Pete Dwyer writes about the bird ringing he is undertaking at the reserve (why and how?)
There is a need to monitor bird populations over time in order to conserve them effectively. We need to know whether numbers are stable or changing. Are they decreasing or increasing? If there is a change in numbers, particularly a decrease, we need to know why. Targeted Conservation can then be brought into action.
Constant Effort methodology, pioneered in the UK by the British Trust for Ornithology nearly 40 years ago, is now used worldwide. This uses, as the name may suggest, year on year catches from standardised mist-netting by Licensed Ornithologists to observe and check key aspects of the demography of 24 common breeding songbirds being monitored throughout the breeding season, with twelve standardised visits between May and August. Nets are placed in the same location over the same length of time during each visit. Changes in the total number of adults caught provide a measure of changing population size, whilst the proportion of young birds caught forms an indication of breeding success. Subsequent sightings of adult birds ringed in previous years can also be used to estimate annual survival rates.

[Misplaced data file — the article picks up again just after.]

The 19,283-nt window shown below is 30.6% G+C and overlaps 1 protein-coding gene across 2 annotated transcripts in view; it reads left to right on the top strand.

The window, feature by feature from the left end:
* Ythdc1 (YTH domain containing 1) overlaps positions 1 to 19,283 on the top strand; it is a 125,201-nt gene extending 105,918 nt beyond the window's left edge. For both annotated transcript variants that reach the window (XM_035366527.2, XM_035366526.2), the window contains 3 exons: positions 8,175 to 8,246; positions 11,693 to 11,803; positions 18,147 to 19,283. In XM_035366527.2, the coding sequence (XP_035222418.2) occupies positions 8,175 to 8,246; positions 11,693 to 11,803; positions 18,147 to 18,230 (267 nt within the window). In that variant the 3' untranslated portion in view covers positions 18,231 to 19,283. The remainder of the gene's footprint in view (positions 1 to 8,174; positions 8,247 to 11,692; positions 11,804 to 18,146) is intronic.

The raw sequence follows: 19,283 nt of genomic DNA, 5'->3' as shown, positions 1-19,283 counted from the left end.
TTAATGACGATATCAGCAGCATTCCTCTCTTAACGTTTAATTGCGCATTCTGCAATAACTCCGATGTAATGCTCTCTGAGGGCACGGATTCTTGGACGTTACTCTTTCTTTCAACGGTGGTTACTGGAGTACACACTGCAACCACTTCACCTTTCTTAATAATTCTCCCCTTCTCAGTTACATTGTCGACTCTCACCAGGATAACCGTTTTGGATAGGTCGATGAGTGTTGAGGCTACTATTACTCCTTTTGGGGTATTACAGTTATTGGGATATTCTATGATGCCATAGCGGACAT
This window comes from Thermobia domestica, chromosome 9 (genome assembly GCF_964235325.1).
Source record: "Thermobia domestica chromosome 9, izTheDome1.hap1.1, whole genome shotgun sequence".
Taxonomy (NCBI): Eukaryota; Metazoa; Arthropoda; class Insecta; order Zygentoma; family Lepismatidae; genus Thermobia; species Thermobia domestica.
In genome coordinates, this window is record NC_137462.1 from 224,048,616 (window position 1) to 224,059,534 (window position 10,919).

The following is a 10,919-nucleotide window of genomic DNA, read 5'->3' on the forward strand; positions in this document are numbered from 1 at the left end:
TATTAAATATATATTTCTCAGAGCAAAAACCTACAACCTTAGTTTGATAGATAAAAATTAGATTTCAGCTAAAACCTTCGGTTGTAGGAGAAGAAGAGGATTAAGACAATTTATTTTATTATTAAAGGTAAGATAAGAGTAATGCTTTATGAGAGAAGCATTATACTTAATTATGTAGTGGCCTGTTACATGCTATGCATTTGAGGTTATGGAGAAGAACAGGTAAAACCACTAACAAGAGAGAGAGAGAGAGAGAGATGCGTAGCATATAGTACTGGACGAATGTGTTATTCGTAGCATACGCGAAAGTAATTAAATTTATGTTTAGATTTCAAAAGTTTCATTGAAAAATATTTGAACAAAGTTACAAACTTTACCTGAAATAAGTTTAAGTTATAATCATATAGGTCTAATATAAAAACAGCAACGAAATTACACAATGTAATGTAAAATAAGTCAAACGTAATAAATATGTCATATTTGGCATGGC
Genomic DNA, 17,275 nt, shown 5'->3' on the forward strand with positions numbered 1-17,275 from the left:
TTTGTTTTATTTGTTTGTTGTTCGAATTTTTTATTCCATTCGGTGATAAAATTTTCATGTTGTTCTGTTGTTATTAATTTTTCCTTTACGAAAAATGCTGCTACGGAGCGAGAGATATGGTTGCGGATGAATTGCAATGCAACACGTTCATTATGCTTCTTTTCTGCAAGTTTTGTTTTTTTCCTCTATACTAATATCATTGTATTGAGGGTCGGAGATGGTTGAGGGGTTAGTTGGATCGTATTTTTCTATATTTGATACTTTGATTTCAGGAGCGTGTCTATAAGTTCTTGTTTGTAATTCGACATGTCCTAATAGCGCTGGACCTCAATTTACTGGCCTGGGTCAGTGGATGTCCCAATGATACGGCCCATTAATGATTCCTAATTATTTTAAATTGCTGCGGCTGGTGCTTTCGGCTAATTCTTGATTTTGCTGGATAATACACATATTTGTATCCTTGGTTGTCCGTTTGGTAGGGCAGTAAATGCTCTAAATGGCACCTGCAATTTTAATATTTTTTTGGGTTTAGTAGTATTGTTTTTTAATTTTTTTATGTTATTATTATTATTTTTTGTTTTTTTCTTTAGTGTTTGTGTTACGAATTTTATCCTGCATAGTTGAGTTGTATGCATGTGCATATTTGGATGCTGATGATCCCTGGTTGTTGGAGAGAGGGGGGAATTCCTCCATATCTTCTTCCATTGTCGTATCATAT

A Pilot Project of 12 visits began this Spring on the reserve. Prior to the Project we were already aware that at least one Reed Warbler had returned to Foxearth Meadows to breed between 2017 and 2018.
Of the 24 songbird species being monitored, 14 have already been ringed as part of the Project, namely Song Thrush (on Red-list of Birds of Conservation Concern), Dunnock, Reed Bunting (both birds on the Amber-list of BOCC), Reed Warbler, Whitethroat, Blackcap, Chiffchaff, Long Tailed Tit, Blue Tit, Great Tit, Treecreeper, Wren, Robin, Blackbird.
Pete has often been assisted by Tom or Rod. Thank you all for your careful work.